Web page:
Notes on Debates
MS (LC: Madison Papers). For a description of the manuscript of Notes on Debates, see Papers of Madison description begins William T. Hutchinson, William M. E. Rachal, et al., eds., The Papers of James Madison (7 vols. to date; Chicago, 1962——). description ends , V, 231–34.
Thursday June 5. see Journal.1
1. The journal records the adoption of a resolution introduced by Hugh Williamson to vacate the commission of any “captain or commander” who, without authorization of Congress or the agent of marine, should transport “goods and merchandise” aboard a “vessel in the service of the United States.”
Following the adoption of this proposal, Bland, seconded by Hamilton, offered a motion designed to promote domestic tranquillity; placate and reward the discontented veterans of the continental army; resolve the long-extended controversy over Virginia’s land claims north and west of the Ohio River; assure the settlement, defense, and making of states in that area; and provide large revenues for the use of the nearly bankrupt Congress. If Congress adopted the motion, it was not to become effective until approved by “the army of the United States” and until the Virginia General Assembly had rescinded from its offer of cession the stipulation requiring Congress to guarantee to that state its remaining territory west of the Appalachian Mountains. Should Virginia acquiesce in this regard, the motion recommended that Congress accept Virginia’s offer of cession with its other provisos.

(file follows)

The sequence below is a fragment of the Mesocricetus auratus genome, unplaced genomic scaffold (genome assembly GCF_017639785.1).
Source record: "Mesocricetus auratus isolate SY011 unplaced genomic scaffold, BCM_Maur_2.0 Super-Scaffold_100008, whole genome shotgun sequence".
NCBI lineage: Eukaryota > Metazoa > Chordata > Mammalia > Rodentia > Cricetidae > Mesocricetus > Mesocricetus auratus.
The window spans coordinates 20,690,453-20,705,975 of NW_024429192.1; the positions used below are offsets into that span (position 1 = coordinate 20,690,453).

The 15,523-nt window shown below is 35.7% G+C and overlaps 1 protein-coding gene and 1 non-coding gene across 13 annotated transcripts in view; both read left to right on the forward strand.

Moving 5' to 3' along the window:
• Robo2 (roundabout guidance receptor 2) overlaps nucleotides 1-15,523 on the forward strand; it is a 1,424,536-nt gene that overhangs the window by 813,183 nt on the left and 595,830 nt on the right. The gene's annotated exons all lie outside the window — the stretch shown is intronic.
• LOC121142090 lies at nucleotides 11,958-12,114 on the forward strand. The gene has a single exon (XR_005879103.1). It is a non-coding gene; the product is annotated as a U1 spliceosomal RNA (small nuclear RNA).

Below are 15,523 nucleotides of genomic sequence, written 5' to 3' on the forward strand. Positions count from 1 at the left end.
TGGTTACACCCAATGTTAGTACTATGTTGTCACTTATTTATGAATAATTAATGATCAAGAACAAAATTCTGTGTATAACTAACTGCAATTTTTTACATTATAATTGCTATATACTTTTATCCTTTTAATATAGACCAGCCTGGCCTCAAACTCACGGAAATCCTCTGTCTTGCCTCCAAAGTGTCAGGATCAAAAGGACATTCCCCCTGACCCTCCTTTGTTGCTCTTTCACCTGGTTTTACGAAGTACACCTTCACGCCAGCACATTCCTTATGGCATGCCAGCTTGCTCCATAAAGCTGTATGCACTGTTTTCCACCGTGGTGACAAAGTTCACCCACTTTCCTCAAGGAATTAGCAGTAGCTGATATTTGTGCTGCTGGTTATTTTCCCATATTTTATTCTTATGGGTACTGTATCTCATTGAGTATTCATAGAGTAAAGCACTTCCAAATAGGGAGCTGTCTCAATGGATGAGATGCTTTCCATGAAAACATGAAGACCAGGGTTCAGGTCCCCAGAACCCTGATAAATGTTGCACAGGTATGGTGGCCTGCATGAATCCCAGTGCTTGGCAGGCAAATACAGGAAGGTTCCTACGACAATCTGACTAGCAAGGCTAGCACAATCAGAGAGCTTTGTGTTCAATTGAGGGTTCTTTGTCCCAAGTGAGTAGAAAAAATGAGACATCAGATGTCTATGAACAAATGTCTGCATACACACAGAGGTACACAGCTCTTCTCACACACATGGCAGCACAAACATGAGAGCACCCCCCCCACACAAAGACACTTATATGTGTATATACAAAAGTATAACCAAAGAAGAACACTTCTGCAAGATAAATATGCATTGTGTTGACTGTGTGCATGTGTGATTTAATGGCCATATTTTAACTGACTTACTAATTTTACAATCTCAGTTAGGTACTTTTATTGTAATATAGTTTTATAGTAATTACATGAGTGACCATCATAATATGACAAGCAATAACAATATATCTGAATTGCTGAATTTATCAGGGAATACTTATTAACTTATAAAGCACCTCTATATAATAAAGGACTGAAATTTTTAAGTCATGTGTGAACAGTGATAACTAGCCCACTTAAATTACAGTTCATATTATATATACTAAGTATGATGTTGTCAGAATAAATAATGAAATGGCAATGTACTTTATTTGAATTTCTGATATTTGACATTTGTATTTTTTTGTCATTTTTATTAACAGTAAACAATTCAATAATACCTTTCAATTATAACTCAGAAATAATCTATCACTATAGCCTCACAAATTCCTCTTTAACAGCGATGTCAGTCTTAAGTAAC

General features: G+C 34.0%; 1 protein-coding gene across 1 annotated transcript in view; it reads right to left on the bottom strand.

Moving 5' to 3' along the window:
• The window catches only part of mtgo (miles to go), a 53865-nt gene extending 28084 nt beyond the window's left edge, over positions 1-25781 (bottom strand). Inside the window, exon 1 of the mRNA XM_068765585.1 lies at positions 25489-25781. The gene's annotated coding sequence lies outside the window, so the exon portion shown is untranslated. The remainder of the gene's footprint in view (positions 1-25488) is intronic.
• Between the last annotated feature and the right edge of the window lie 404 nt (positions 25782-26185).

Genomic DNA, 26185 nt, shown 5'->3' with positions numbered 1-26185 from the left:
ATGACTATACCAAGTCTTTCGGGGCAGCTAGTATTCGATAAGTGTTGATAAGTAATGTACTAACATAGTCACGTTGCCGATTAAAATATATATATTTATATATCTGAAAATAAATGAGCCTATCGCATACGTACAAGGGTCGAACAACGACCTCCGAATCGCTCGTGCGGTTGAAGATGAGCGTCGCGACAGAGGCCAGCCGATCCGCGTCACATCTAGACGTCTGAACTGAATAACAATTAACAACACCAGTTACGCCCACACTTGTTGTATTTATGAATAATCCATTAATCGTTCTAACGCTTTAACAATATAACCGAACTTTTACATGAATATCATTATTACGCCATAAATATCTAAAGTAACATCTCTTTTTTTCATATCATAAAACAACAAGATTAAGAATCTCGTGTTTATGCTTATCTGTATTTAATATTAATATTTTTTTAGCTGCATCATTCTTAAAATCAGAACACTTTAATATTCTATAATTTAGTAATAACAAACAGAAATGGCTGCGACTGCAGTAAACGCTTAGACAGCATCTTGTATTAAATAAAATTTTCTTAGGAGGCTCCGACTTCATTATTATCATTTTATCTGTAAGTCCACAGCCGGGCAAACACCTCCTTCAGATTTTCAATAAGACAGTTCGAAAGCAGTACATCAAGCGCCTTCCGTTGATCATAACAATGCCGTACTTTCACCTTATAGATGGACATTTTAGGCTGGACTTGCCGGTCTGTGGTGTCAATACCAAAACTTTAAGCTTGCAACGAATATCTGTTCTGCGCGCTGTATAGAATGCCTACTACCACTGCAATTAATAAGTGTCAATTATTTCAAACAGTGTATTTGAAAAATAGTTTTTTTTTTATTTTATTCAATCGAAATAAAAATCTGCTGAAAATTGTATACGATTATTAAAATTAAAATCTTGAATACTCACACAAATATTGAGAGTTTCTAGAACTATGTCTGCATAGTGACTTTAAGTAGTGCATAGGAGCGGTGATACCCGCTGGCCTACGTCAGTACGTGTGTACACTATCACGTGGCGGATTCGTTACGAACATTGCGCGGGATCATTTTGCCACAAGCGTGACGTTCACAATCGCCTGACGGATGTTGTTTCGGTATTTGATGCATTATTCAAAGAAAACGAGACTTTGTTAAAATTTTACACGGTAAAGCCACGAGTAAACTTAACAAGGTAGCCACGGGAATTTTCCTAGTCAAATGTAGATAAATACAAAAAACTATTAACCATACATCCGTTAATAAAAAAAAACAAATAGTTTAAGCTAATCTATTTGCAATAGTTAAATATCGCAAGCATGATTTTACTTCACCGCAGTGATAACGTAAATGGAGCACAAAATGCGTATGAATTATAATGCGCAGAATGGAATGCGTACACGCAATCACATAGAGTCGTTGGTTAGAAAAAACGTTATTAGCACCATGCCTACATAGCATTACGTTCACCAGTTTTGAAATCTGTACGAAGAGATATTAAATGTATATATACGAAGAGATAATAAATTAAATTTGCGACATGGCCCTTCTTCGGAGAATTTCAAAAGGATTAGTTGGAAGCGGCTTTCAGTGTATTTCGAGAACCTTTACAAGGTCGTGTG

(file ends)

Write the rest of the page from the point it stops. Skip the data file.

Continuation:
These proposals were followed by others in the Bland-Hamilton motion: (1) repeal of the resolution pledging full pay for five years to the officers of the continental army; (2) in lieu thereof and of all other money owed to officers and soldiers who had served for the duration of the war, a grant to each of them, for every dollar due him, of thirty acres in the Northwest Territory in addition to the promised bounty lands; (3) a guarantee that the acreage would be free of all taxes and quitrents for seven years; (4) extension of the provisions of No. 2 and No. 3 to apply to officers and soldiers who served for at least three years; (5) a regulation that surveyors of the United States lay off for the above purposes a sufficiently large tract divided into districts, subdivided into townships; (6) admission of a district, containing “20,000 male inhabitants” as a state, equally “Independent free and Sovereign” as any of the original thirteen states; (7) reservation as the unalienable property of the United States of ten thousand acres “out of every hundred thousand acres so granted”—the “rents, issues, profits and produce” of the reserve to be used only for “the payment of the Civil List of the United States, the erecting frontier forts, the founding Seminaries of larning, and the surplus after such purposes (if any) to be appropriated to the building and equiping a Navy” (JCC description begins Worthington Chauncey Ford et al., eds., Journals of the Continental Congress, 1774–1789 (34 vols.; Washington, 1904–37). description ends , XXIV, 384–86, 386, n. 1). Congress referred this motion to the grand committee appointed on 30 May (JM Notes, 4 June 1783, n. 1). See also Papers of Madison description begins William T. Hutchinson, William M. E. Rachal, et al., eds., The Papers of James Madison (7 vols. to date; Chicago, 1962——). description ends , II, 72–78; VI, 371, n. 4; 375; 435; 436–37; 471; 472, nn. 2–4; Randolph to JM, 9 May; JM to Jefferson, 20 May, and nn. 5, 8; Jones to JM, 25 May, and n. 12; 31 May 1783.